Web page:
On Sun, 2015-05-31 at 17:25 -0400, Jay Smith wrote:
> My primary question is whether there is a "particular bit that is
getting flipped" that could be "unflipped" by some sort of non-visual
editing of the source TIFF file?
> My secondary question is whether or not other people have seen this
type of problem crop up in large image libraries and what the causes
The nearest I have seen to this that i can remember involves software
changes - e.g. a different version of libtiff or whatever. For
example, recently some images on http://www.fromoldbooks.org/appeared
to break, and it turned out to be a version of the jpeg library that
had stopped supporting arithmetic encoding (for software patent
TIFF is one of the more complex graphics formats in widespread use;
for my own part I prefer to use PNG because at least the core image
part is relatively simple and well-specified and widely supported.
If by any chance you have both an "uncorrupted" and a "corrupted" TIFF
file, and you know for sure what programs were used to create them and
on what platform (e.g. Linux on SPARC, Linux on Intel-64, 32-bit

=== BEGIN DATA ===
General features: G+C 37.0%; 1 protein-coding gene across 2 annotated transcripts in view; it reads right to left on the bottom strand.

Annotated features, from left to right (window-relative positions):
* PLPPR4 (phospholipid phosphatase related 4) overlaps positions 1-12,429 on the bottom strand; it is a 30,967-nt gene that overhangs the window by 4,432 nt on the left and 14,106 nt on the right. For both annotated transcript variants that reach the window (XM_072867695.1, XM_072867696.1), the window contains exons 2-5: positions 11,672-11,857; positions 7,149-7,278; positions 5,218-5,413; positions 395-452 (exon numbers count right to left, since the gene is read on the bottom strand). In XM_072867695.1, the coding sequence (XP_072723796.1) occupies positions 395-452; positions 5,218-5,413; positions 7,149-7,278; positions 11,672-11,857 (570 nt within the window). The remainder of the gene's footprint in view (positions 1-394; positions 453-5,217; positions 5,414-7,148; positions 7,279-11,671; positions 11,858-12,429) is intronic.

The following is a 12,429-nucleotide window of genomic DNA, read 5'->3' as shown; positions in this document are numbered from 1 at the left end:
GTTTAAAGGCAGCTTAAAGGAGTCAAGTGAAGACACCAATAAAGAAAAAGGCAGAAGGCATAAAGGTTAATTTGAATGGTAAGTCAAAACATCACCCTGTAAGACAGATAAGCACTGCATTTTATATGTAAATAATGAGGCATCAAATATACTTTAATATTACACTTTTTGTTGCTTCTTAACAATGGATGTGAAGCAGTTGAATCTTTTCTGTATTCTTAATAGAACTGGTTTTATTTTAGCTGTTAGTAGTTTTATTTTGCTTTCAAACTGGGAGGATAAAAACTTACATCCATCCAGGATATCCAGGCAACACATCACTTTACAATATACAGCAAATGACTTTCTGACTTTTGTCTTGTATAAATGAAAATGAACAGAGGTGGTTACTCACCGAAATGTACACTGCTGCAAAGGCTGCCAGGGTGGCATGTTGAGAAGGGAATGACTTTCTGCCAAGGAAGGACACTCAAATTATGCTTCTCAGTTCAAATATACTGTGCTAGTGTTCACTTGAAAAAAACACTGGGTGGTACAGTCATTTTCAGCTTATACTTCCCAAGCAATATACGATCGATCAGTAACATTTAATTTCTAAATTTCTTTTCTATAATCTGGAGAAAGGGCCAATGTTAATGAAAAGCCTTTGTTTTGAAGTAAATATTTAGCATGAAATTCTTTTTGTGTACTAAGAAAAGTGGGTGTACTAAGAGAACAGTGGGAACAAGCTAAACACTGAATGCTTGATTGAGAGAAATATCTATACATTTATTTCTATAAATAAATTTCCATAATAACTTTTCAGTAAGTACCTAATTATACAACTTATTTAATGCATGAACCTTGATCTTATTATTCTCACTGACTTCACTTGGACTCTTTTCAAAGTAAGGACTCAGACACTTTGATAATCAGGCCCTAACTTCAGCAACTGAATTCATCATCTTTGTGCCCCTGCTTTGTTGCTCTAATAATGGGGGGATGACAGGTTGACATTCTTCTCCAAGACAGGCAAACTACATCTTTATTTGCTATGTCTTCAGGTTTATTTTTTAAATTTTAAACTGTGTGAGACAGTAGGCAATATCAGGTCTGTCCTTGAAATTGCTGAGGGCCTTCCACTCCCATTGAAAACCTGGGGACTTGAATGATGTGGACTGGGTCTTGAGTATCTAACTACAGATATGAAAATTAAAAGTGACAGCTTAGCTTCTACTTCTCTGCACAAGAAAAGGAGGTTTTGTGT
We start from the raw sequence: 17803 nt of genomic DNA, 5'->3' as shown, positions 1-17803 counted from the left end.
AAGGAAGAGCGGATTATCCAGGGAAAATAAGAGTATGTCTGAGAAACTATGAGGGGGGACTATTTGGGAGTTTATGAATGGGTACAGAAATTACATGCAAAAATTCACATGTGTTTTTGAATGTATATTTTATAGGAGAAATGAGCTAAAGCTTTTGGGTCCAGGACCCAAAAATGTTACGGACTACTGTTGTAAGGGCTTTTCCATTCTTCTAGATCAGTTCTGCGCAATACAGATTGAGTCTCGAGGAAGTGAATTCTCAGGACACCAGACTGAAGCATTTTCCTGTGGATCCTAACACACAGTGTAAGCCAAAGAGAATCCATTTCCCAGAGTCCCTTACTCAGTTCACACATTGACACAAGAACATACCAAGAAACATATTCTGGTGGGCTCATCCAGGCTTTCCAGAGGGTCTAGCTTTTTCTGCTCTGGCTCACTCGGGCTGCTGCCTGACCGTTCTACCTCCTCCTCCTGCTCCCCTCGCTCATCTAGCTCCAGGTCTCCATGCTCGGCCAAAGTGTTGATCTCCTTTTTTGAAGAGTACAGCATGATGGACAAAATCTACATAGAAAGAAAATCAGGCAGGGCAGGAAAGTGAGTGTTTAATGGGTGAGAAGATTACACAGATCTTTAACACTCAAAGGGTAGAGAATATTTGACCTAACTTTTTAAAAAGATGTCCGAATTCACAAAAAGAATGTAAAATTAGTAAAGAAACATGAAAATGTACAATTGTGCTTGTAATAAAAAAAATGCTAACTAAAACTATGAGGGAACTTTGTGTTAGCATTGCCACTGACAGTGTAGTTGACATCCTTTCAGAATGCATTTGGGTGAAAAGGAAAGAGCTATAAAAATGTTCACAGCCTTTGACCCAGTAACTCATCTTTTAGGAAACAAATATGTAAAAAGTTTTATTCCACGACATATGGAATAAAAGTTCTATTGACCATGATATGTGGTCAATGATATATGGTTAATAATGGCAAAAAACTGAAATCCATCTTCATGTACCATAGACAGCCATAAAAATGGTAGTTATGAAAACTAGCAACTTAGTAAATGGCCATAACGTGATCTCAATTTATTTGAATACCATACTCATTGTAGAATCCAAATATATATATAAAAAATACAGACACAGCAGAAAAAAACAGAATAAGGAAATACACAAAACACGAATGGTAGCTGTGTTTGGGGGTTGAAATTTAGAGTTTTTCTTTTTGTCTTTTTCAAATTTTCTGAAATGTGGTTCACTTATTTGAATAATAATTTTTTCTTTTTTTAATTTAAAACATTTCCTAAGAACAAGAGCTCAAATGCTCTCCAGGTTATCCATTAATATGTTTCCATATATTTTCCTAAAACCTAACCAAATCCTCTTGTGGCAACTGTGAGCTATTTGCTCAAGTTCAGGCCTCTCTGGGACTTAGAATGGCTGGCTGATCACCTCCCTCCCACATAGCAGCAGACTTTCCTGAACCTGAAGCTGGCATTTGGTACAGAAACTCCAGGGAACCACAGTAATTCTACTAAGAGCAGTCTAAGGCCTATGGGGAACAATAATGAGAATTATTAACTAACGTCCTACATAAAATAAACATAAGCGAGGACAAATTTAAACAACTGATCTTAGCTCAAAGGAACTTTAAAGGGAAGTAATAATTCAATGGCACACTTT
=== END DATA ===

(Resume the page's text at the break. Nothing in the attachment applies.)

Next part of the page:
Windows on Intel, etc) I'm willing to take a look, althogh I don't
think I have TIFF debugging stuff around any more.
It seems unlikely that the same single-bit error would happen on
multiple images because of a hard drive problem, especially if a RAID 3
or higher storage system didn't detect it. Not impossible - an
infinite number of monkeys typing for all eternity might all type
nothing except page 54 of the January 1936 Great Western Railway
timetable through Crewe - but I'd look for more likely causes first,
the most likely of which might be a software change.
Liam R. E. Quin <l...@holoweb.net>
The barefoot typographer
http://www.fromoldbooks.org/ - words & pictures from old books
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